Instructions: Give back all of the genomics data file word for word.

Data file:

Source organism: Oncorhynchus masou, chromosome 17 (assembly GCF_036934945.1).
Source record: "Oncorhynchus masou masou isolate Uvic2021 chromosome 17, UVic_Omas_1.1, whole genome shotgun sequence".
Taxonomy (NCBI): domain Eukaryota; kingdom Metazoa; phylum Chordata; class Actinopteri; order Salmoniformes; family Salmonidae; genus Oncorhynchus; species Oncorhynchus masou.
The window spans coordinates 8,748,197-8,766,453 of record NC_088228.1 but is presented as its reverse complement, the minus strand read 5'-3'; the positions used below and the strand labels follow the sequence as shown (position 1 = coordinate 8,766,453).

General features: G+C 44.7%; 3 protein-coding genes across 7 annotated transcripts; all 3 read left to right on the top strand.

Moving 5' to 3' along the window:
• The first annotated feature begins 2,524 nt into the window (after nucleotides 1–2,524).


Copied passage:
Source organism: Oncorhynchus masou, chromosome 17 (assembly GCF_036934945.1).
Source record: "Oncorhynchus masou masou isolate Uvic2021 chromosome 17, UVic_Omas_1.1, whole genome shotgun sequence".
Taxonomy (NCBI): domain Eukaryota; kingdom Metazoa; phylum Chordata; class Actinopteri; order Salmoniformes; family Salmonidae; genus Oncorhynchus; species Oncorhynchus masou.
The window spans coordinates 8,748,197-8,766,453 of record NC_088228.1 but is presented as its reverse complement, the minus strand read 5'-3'; the positions used below and the strand labels follow the sequence as shown (position 1 = coordinate 8,766,453).

General features: G+C 44.7%; 3 protein-coding genes across 7 annotated transcripts; all 3 read left to right on the top strand.

Moving 5' to 3' along the window:
• The first annotated feature begins 2,524 nt into the window (after nucleotides 1–2,524).